Both symphonies also shared the same premiere date, in the same concert of December 22, 1808. As well as the two symphonies the 4th Piano Concerto, Choral Fantasia and various other compositions of Beethoven's were played. The concert lasted roughly four hours, the theater in Vienna where it took place was unheated, and with only one rehearsal held the morning of the concert.
An account of this concert was given in the musical periodical Leipzig Allgemeine Musikalische Zeitung in January of 1809:
...However, as far as the execution of this academy concert is concerned, it could be considered lacking in all respects...Most noticeable, however, was the error that occurred in the last [Choral] Fantasy. The wind instruments varied the theme, which before, Beethoven had played on the piano. Now it was the oboes' turn. The clarinets--if I am not mistaken!--miscounted and set in at the same time. A peculiar mix of tones emerged; B. jumped up and tried to silence the clarinets, however, he did not succeed until he called out quite loudly and rather angrily to the orchestra: Silence! This will not do! Once more--once more! and the praised orchestra had to accommodate him and play the unfortunate Fantasy again, from the beginning--! The effect of all of these pieces on the mixed audience, and particularly of the pieces of the second section, obviously suffered from the amount and the length of the music. Moreover, it is known that, with respect to Vienna, it holds even more true than with respect to most other cities, what is written in the scriptures, namely that the prophet does not count for anything in his own country...The critical reception of any of the works in this concert never came to light as all the descriptions of it deal with the inordinate length and other happenings. As for the sixth symphony in particular, George Grove in his book Beethoven And His Nine Symphonies quotes from the Harmonicon the leading musical publication of the time, about an early performance of the work in London in about 1817:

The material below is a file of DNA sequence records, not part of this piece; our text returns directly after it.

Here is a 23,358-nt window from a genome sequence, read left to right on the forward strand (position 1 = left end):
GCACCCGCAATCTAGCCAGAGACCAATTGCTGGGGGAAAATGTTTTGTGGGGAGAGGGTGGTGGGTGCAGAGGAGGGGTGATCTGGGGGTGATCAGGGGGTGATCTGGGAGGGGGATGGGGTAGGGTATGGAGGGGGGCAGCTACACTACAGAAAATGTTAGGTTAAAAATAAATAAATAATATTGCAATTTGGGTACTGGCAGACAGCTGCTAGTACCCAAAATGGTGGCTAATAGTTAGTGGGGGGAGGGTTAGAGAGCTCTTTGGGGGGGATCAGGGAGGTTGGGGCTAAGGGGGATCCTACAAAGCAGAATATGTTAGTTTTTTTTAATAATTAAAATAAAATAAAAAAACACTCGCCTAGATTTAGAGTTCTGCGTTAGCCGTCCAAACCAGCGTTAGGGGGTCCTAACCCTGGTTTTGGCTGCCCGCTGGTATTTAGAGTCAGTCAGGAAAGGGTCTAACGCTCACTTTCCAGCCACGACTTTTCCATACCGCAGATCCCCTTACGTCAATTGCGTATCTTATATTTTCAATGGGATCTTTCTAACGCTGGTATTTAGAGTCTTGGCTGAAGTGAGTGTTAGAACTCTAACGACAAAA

"Opinions are much divided about its merits, but few deny that it is too long. The Andante alone is upwards of a quarter of an hour in performance, and, being a series of repetitions, might be subject to abridgment without any violation of justice either to composer or hearer."The issue about the length of the sixth symphony caused it to be cut in some performances, a practice not thought of today. But over-length was not a complaint unknown to Beethoven. The same was said of the third symphony, the fifth, and other works.
The work gets its name Pastoral from the composer himself, for right after the dual dedication of the work to Prince von Lobkowitz and Count von Rasumovsky are the words:
Pastoral Symphony, or a recollection of country life. More an expression of feeling than of painting.The symphony is far from the first example of program music. Bach and Handel to mention but two earlier composers used subtle musical references to things that evoked feelings in the listener. Beethoven used musical references too, but he also gave each movement a brief description. Beethoven knew the risk of musical scene painting and kept it to a minimum. Beethoven was a nature lover and was well-known around Vienna for his long walks in the countryside where he would become so preoccupied with his thoughts that he could be seen as he sang and shouted, or stood in the middle of the street and jotted down a musical idea that had come to mind. The 6th Symphony 'Pastoral' has five movements, a novelty at the time: